:( I'm sorry. That's not cool.

karisuma gyaru said...

what a timely post...

i was actually just having a conversation earlier today with a fresh-off-the-gaijin-boat newbling about how most of the guys i've dated here have told me i should lose weight and she would not get over it...

it's so weird that i've come to accept it in an "it goes without saying" kinda way... i know it's different cultures but i just don't understand why people feel the need to put their noses in shit that doesn't concern them...

fortunately, i've never really had anyone i wasn't close to make a comment about my weight, unless it was to say "omg! you've lost weight!" which is fine by me. i think maybe they know that commenting on the opposite would get them punched in the face...

oooh, wait, actually a student of mine did once... but he's 13 and a freakin brat. first i threathened to punch him, then i teared up and he freaked out, and patted my shoulder and told me that he would help me diet. lol.

ELSN said...

Hey Geisha, that's awful. Be comforted by the fact that most people who know you and your pretty, age-less face would think 5 pounds on your frame is still nothing to fret over.

When I was a hostess every customer routinely let me know whether I had gained or lost weight in the period since he saw me last. But customers did make the same comments to everyone - other men, themselves, model-thin girls, bigger girls. Like you said, weight is a topic open for conversation here, men and women.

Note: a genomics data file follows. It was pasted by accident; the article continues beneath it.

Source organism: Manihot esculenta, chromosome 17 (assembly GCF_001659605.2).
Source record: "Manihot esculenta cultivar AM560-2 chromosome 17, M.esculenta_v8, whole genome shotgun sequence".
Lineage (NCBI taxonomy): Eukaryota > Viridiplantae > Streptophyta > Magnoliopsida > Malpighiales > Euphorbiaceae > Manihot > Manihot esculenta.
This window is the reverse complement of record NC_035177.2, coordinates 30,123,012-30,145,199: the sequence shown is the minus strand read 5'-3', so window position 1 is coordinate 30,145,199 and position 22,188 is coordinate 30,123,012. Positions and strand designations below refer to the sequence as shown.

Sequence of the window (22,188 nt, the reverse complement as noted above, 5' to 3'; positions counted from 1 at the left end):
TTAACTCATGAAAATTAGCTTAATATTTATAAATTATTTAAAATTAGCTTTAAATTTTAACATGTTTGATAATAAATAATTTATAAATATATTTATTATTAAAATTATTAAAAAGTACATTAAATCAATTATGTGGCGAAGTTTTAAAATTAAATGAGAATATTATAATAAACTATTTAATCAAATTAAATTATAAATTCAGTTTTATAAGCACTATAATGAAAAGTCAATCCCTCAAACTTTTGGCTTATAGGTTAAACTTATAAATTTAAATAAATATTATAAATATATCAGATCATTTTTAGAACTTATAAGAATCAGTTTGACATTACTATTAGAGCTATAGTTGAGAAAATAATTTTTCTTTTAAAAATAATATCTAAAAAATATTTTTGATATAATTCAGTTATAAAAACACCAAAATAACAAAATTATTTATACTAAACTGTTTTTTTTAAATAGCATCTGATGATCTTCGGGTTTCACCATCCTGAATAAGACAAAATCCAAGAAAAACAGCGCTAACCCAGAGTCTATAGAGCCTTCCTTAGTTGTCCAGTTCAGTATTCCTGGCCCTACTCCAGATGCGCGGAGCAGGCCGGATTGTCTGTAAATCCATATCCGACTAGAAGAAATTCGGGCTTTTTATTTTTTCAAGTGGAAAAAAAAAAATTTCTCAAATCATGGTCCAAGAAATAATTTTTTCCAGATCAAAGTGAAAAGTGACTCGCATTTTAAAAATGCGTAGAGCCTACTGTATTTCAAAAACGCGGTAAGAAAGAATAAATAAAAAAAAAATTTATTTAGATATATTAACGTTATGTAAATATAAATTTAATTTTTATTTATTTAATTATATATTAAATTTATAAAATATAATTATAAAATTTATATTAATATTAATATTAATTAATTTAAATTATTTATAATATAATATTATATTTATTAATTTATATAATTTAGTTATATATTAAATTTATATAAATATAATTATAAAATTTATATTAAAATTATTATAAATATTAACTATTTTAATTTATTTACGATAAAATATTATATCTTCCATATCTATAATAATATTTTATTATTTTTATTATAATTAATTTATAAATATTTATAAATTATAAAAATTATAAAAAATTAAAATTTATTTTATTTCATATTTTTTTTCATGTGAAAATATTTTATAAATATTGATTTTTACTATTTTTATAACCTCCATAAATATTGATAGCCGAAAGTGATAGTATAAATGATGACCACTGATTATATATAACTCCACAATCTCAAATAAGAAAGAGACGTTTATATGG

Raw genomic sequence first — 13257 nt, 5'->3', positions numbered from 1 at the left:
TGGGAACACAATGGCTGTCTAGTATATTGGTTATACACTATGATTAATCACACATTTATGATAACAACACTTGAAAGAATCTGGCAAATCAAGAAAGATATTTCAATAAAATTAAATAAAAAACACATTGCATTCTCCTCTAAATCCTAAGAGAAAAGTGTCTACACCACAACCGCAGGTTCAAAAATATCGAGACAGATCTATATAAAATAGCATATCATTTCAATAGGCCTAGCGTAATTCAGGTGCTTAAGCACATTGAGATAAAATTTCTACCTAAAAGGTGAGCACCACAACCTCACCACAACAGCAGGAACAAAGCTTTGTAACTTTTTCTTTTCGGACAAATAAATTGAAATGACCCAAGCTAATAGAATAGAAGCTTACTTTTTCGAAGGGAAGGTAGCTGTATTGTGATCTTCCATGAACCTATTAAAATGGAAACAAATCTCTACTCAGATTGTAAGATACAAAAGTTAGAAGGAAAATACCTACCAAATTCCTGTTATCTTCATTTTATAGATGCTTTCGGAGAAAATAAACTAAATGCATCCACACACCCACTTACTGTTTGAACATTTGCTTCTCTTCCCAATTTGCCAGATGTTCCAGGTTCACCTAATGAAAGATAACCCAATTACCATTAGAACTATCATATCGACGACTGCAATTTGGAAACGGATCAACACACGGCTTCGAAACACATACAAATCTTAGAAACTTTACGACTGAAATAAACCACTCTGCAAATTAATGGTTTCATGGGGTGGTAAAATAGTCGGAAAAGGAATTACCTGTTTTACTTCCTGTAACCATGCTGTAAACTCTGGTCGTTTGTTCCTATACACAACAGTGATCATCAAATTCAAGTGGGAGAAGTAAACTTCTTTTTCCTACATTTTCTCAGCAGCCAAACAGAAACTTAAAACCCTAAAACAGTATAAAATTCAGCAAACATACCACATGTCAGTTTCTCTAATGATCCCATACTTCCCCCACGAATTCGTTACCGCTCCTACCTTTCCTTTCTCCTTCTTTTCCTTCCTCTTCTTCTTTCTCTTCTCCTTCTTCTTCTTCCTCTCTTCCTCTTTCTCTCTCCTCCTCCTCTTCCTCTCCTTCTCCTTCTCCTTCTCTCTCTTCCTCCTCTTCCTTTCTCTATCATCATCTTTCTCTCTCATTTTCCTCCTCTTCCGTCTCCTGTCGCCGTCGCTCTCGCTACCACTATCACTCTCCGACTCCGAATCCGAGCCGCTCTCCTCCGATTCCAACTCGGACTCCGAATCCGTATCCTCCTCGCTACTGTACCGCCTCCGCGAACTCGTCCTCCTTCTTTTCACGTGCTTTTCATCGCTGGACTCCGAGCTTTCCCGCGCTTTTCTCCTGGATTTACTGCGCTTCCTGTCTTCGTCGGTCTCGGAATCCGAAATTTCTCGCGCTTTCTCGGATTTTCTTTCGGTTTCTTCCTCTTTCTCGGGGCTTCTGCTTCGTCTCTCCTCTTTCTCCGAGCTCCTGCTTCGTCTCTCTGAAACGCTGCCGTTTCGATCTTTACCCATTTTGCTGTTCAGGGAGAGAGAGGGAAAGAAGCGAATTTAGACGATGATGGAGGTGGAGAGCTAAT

In Japan my favorite thing to say when someone tells me I lost weight is "mata futoru yo."

wakanai said...

I still remember our President introducing a new Marketing guy (who was a little chubby): 'this is blabla-san, and he is really fat'.
Nobody knew where to look for a few minutes...

I guess the more sexual oriented remarks fall into the same category? My ex-gf once told me her boss had commented on her boobsize, since 'they surely would not be big enough for a Western guy'. And she was ok with getting that kind of comments (I was steaming)!

Sarahf said...

I am so tired of being told my face is small, I feel like getting a measuring tape and comparing! Pet hate.
It might just be my experience, but after losing 3 stone while living in Japan, I noticed my Japanese friends feel the need to comment on it constantly, and not in a positive way, while my English friends stop at "you look great!".
You're right, it is an emotional issue, and I think we have to separate the health issues associated with weight and the self-esteem/image issues. It's OK to address your concerns about a friend's weight if you're genuinely concerned, but you have to be careful how you do it, "woah! You got FAT!" probably isn't the best way to deal with it.
Crikey, raw nerve, huh!

BiggerInJapan said...

でっかっ!Usually said in combination with a look of horror, and two steps backwards. Yes, I do feel appreciated, truly.

Green-Eyed Geisha said...

Whoa and here we goo...

Judith: Good call, I guess people sometimes don't realize the hurt (or annoyance?) they cause until the tables have been turned.

Loco: You're too kind, sir. Most of the time it's patience I lack.

Andrea: Thanks for the thoughtful comment. As with Judith above, surprising your friend didn't put two and two together with the weight comments, especially after being upset herself about them! As for the second part, agreed - some people seem to think men get away with more in the sloppy department but I think those days are over for the most part.

Jen: I highly recommend his iPhone app for daily doses of weird and wonderful sex/relationship advice.

L.: It is more complicated than that and I would hope most people reading would not assume I am some unsympathetic hardass who thinks everyone should be thin and pretty (not saying you think this, just saying...).